Dollar hits one-month low on European debt fears
By Jennifer Kwan
TORONTO (Reuters) - The Canadian dollar sank against the U.S. currency for a fourth straight session on Thursday, following a sell-off in global equity and commodity prices on mounting concerns Europe's debt crisis will spread.
The safe-haven greenback rose and commodity currencies such as the Australian, Canadian, and New Zealand dollars notched losses as investors grew frustrated the two-year old debt crisis is far from being resolved. <FRX/>
"Risk is really not trading particularly well today," said Darcy Browne, managing director, fixed income and currencies with CIBC Capital Markets Trading.
The Canadian dollar hit a low of C$1.0296 against the U.S. dollar, or 97.13 U.S. cents, its weakest level since October 12.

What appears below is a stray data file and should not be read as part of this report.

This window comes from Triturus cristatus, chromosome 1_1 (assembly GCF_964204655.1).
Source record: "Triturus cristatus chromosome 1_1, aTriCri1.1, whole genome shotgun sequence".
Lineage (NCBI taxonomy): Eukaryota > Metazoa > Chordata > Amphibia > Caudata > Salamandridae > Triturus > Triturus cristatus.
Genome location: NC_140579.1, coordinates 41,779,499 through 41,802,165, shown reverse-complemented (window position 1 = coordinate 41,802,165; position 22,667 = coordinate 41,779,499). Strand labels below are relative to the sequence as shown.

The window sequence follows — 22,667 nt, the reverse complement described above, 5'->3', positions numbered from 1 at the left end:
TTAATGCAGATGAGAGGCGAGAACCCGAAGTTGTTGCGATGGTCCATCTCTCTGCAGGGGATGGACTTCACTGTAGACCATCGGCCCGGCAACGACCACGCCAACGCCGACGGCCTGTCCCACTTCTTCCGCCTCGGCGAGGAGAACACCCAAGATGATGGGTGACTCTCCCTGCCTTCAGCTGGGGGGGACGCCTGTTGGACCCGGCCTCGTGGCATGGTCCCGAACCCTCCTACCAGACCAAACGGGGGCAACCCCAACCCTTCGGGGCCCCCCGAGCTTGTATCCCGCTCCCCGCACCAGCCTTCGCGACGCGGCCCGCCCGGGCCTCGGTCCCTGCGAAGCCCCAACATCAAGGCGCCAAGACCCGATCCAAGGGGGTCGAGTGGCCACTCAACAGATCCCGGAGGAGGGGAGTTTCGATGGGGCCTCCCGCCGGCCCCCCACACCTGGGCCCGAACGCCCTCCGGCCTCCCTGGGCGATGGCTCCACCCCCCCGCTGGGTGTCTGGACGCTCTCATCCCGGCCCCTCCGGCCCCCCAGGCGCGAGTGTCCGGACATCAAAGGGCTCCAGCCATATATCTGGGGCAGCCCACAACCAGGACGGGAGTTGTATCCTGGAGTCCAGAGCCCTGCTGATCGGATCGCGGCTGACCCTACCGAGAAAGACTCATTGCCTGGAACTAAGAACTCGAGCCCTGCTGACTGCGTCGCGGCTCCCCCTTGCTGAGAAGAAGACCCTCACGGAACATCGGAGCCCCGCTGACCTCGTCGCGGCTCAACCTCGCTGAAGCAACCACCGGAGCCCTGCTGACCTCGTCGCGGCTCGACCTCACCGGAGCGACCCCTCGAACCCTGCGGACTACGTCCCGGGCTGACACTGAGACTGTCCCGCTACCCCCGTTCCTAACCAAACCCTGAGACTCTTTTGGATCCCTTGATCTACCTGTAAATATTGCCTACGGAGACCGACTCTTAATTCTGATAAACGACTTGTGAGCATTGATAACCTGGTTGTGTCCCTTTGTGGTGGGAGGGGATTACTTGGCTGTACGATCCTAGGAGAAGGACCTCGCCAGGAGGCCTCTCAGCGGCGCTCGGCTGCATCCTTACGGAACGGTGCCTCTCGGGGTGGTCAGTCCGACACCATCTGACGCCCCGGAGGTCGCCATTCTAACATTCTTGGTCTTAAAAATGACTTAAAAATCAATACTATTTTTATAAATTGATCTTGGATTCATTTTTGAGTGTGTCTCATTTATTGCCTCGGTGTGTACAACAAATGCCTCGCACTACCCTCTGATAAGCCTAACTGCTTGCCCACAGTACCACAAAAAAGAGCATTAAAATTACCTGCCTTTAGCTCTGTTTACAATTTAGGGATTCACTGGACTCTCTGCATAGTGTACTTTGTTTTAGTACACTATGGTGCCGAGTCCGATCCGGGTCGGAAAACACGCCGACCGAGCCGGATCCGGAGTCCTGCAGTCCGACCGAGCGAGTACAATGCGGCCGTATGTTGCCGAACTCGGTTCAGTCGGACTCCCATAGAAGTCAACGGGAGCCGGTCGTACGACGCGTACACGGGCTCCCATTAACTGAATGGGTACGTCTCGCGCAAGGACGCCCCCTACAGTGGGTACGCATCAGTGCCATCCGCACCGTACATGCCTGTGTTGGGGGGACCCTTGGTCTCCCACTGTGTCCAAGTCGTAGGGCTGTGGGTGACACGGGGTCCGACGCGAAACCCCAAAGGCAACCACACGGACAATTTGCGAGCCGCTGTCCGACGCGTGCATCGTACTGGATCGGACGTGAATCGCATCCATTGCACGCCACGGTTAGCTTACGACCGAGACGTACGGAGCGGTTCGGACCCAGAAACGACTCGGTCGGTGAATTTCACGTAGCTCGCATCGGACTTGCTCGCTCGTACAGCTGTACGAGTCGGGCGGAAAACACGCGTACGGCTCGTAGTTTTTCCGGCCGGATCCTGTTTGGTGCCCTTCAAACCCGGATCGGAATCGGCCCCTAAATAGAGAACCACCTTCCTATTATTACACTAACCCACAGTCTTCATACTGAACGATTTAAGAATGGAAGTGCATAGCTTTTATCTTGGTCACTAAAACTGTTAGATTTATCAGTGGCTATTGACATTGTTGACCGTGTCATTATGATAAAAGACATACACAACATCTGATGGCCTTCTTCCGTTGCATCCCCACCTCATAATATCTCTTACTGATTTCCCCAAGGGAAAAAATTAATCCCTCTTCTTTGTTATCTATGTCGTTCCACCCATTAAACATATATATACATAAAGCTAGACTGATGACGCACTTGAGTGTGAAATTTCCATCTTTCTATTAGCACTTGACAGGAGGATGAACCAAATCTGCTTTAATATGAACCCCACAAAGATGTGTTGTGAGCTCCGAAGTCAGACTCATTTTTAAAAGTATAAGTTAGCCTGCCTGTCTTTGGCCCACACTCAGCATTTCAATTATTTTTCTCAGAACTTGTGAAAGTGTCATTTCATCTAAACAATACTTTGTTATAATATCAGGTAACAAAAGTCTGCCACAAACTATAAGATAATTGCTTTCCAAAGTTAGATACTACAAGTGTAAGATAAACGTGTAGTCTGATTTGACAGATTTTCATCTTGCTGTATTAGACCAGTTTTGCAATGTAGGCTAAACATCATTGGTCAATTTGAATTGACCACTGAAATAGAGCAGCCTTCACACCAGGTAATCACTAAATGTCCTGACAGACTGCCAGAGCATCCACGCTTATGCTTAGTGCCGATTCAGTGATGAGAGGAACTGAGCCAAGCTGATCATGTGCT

The currency ended at C$1.0283 versus the greenback, or 97.25 U.S. cents, down from Wednesday's North American session close at C$1.0229 against the U.S. dollar, or 97.76 U.S. cents. The currency has fallen more than 1.6 percent so far this week.
World stocks and oil prices fell on Thursday as a rise in Spain's borrowing costs to almost 7 percent at an auction fed fears that the euro zone debt crisis could spread further.
In the absence of any real resolution in Europe it's unlikely risk-sensitive currencies or commodities will have any meaningful gains in the short term, said Browne. Continued...